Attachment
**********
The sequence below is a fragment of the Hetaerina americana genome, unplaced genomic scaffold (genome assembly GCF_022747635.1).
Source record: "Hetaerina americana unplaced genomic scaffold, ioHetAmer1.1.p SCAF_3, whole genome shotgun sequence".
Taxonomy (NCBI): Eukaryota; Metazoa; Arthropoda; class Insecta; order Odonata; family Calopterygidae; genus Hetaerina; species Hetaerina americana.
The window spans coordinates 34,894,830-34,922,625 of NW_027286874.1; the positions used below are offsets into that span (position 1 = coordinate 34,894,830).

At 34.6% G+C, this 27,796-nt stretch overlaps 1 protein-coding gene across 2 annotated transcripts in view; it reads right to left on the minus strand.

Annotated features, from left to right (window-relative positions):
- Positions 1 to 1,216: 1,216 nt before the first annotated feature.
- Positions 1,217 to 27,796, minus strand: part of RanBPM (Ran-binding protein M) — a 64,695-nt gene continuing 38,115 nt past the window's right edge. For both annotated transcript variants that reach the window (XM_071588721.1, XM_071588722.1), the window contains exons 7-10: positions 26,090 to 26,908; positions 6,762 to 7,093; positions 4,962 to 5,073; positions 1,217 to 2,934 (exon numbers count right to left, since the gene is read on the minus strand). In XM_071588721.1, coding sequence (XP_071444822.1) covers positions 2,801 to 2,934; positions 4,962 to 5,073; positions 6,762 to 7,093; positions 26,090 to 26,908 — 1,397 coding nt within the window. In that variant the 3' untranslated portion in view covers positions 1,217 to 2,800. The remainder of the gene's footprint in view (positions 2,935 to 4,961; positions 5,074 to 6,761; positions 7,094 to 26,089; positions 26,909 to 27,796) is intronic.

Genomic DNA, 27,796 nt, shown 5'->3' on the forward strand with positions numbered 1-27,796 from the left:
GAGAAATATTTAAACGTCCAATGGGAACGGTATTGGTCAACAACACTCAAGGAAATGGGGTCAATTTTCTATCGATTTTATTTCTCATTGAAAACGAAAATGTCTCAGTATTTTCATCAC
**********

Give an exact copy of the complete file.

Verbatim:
The sequence below is a fragment of the Hetaerina americana genome, unplaced genomic scaffold (genome assembly GCF_022747635.1).
Source record: "Hetaerina americana unplaced genomic scaffold, ioHetAmer1.1.p SCAF_3, whole genome shotgun sequence".
Taxonomy (NCBI): Eukaryota; Metazoa; Arthropoda; class Insecta; order Odonata; family Calopterygidae; genus Hetaerina; species Hetaerina americana.
The window spans coordinates 34,894,830-34,922,625 of NW_027286874.1; the positions used below are offsets into that span (position 1 = coordinate 34,894,830).

At 34.6% G+C, this 27,796-nt stretch overlaps 1 protein-coding gene across 2 annotated transcripts in view; it reads right to left on the minus strand.

Annotated features, from left to right (window-relative positions):
- Positions 1 to 1,216: 1,216 nt before the first annotated feature.
- Positions 1,217 to 27,796, minus strand: part of RanBPM (Ran-binding protein M) — a 64,695-nt gene continuing 38,115 nt past the window's right edge. For both annotated transcript variants that reach the window (XM_071588721.1, XM_071588722.1), the window contains exons 7-10: positions 26,090 to 26,908; positions 6,762 to 7,093; positions 4,962 to 5,073; positions 1,217 to 2,934 (exon numbers count right to left, since the gene is read on the minus strand). In XM_071588721.1, coding sequence (XP_071444822.1) covers positions 2,801 to 2,934; positions 4,962 to 5,073; positions 6,762 to 7,093; positions 26,090 to 26,908 — 1,397 coding nt within the window. In that variant the 3' untranslated portion in view covers positions 1,217 to 2,800. The remainder of the gene's footprint in view (positions 2,935 to 4,961; positions 5,074 to 6,761; positions 7,094 to 26,089; positions 26,909 to 27,796) is intronic.

Genomic DNA, 27,796 nt, shown 5'->3' on the forward strand with positions numbered 1-27,796 from the left:
GAGAAATATTTAAACGTCCAATGGGAACGGTATTGGTCAACAACACTCAAGGAAATGGGGTCAATTTTCTATCGATTTTATTTCTCATTGAAAACGAAAATGTCTCAGTATTTTCATCAC